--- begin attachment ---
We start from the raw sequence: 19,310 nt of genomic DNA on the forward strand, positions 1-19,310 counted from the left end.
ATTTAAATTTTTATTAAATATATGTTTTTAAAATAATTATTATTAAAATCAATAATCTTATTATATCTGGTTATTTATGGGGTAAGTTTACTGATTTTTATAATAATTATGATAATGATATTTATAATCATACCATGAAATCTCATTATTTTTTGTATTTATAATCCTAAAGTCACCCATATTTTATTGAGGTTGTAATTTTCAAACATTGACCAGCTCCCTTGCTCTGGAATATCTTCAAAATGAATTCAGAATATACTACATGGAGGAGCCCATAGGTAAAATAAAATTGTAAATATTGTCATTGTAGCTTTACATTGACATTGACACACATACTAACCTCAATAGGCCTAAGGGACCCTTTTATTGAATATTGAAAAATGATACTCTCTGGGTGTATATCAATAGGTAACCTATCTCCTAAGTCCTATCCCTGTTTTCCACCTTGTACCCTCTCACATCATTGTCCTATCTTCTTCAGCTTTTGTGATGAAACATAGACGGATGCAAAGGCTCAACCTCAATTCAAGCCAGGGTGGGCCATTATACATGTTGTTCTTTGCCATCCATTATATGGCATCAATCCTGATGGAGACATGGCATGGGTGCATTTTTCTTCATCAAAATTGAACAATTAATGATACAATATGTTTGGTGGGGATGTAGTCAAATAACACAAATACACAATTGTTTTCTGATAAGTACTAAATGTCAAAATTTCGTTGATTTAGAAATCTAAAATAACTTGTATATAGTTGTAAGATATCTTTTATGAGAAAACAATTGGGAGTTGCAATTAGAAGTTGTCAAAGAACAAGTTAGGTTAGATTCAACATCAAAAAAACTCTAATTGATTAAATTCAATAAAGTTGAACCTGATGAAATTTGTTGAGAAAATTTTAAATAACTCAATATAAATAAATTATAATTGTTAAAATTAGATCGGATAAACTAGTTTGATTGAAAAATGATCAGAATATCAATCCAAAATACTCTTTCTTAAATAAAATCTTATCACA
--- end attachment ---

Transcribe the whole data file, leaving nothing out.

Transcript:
We start from the raw sequence: 19,310 nt of genomic DNA on the forward strand, positions 1-19,310 counted from the left end.
ATTTAAATTTTTATTAAATATATGTTTTTAAAATAATTATTATTAAAATCAATAATCTTATTATATCTGGTTATTTATGGGGTAAGTTTACTGATTTTTATAATAATTATGATAATGATATTTATAATCATACCATGAAATCTCATTATTTTTTGTATTTATAATCCTAAAGTCACCCATATTTTATTGAGGTTGTAATTTTCAAACATTGACCAGCTCCCTTGCTCTGGAATATCTTCAAAATGAATTCAGAATATACTACATGGAGGAGCCCATAGGTAAAATAAAATTGTAAATATTGTCATTGTAGCTTTACATTGACATTGACACACATACTAACCTCAATAGGCCTAAGGGACCCTTTTATTGAATATTGAAAAATGATACTCTCTGGGTGTATATCAATAGGTAACCTATCTCCTAAGTCCTATCCCTGTTTTCCACCTTGTACCCTCTCACATCATTGTCCTATCTTCTTCAGCTTTTGTGATGAAACATAGACGGATGCAAAGGCTCAACCTCAATTCAAGCCAGGGTGGGCCATTATACATGTTGTTCTTTGCCATCCATTATATGGCATCAATCCTGATGGAGACATGGCATGGGTGCATTTTTCTTCATCAAAATTGAACAATTAATGATACAATATGTTTGGTGGGGATGTAGTCAAATAACACAAATACACAATTGTTTTCTGATAAGTACTAAATGTCAAAATTTCGTTGATTTAGAAATCTAAAATAACTTGTATATAGTTGTAAGATATCTTTTATGAGAAAACAATTGGGAGTTGCAATTAGAAGTTGTCAAAGAACAAGTTAGGTTAGATTCAACATCAAAAAAACTCTAATTGATTAAATTCAATAAAGTTGAACCTGATGAAATTTGTTGAGAAAATTTTAAATAACTCAATATAAATAAATTATAATTGTTAAAATTAGATCGGATAAACTAGTTTGATTGAAAAATGATCAGAATATCAATCCAAAATACTCTTTCTTAAATAAAATCTTATCACA